I only used the program with one of my children.  While I did not see a way to add individual students, you can use it with multiple children by changing the level and the lesson in the settings.  It would be nice if you could add another child, but it’s not that big of an issue.  Once you start using the program you get a feel for where your child should be at. Overall the Reading Unlocked program is very effective for teaching reading.  When I asked my son what he liked about Reading Unlocked he said, “I am learning more.”  I was surprised he said that, but I really feel like he is learning more.  The program is just enough for him to learn without being overwhelmed.  

Is it right for your child?

If your child struggles with your current reading program or complains about learning to read then I would recommend you give Reading Unlocked a try.  Reading Unlocked is especially good for homeschool parents who have limited time to help their child learn to read. Reading Unlocked is especially good if your child struggles with reading.  As a homeschool dad with lots of boys I recommend Reading Unlocked to teach your child to read.  I especially love that Reading Unlocked works on the iPad so we can work on it anywhere in the house.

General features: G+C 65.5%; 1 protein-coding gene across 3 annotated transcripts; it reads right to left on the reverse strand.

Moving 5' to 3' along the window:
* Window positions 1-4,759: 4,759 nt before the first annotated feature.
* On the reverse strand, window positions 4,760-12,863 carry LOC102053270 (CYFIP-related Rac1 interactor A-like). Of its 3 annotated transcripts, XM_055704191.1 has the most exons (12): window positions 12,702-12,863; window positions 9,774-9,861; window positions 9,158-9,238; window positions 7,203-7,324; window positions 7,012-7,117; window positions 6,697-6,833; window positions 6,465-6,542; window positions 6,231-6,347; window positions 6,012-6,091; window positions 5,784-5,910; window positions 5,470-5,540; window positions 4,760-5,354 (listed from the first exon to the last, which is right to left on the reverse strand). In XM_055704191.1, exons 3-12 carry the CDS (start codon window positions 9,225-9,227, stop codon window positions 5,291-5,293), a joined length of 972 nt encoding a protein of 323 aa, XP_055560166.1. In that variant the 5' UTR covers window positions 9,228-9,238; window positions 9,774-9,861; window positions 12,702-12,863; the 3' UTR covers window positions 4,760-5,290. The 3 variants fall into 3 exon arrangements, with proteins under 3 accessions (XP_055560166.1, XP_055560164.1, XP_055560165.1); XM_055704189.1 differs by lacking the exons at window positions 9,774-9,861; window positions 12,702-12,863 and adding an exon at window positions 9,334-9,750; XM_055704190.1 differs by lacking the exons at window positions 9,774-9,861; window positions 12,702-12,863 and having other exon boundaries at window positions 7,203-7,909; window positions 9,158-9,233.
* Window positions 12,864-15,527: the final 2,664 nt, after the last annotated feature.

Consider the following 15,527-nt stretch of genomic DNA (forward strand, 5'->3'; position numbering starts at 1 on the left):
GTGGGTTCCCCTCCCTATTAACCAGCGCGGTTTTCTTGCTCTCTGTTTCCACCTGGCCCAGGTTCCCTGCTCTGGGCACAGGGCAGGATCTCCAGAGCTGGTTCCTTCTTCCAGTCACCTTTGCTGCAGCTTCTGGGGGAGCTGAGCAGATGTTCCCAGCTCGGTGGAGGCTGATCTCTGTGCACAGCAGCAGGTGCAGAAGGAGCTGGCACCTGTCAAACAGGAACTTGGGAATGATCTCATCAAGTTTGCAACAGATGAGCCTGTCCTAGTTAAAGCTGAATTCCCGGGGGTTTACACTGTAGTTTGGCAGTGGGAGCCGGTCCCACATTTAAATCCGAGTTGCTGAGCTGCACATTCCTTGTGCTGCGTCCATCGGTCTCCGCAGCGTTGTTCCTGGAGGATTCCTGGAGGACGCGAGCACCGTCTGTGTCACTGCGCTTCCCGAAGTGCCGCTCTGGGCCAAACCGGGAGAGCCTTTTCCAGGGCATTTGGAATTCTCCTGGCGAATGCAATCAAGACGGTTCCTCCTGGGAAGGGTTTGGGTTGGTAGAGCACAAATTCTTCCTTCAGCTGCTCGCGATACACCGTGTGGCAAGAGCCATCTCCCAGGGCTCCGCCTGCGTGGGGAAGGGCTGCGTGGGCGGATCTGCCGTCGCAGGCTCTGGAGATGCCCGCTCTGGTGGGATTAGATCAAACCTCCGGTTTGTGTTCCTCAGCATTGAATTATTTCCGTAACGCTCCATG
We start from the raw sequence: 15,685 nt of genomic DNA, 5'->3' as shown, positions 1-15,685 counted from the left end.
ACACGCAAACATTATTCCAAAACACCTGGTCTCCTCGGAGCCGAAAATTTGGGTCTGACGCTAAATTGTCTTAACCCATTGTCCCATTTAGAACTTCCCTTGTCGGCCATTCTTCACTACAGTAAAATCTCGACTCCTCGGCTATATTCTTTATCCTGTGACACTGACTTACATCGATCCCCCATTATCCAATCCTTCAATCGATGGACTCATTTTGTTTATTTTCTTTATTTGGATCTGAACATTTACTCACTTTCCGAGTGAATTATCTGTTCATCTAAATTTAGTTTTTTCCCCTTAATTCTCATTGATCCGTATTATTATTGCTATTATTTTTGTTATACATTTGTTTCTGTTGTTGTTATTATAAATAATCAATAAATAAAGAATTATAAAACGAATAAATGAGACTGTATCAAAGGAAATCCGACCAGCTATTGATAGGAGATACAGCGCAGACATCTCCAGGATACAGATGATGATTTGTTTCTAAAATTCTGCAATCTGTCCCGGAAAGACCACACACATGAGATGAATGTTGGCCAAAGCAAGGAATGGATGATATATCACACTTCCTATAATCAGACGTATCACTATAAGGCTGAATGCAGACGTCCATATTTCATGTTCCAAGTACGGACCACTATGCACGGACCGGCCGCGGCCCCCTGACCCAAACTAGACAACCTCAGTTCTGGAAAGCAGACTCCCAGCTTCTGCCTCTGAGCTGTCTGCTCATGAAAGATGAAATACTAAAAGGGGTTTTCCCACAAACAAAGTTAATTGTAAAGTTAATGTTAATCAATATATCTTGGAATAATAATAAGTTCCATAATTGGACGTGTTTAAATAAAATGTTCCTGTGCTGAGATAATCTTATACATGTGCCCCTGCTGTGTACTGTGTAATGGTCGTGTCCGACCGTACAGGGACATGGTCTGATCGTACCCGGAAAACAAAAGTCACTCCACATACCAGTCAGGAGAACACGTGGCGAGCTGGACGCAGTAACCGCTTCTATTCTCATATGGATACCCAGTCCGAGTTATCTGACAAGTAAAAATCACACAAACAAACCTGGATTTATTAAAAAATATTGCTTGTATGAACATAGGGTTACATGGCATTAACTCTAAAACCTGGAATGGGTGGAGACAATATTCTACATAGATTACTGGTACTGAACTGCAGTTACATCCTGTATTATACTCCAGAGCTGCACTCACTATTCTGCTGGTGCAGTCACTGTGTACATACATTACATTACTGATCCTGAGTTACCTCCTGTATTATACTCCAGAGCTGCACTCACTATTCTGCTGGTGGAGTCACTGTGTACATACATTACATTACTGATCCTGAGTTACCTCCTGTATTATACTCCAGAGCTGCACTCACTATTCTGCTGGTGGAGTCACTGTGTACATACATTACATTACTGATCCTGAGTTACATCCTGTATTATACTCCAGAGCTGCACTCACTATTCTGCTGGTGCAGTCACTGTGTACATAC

My son really thinks Reading Unlocked is helping him learn to read better. Other families used this product too so be sure to check out their reviews by clicking on the banner below.

Reading Unlocked {Reading Unlocked Reviews}

Reading Raven 2 Phonics app review

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One of my favorite Phonics apps is the Reading Raven app.  Now that my son has progressed in his reading and phonics skills I was thrilled to find the Reading Raven Vol 2 HD app.  This extends the Reading Raven path to a higher level that is a little more advanced than the first Reading Raven app.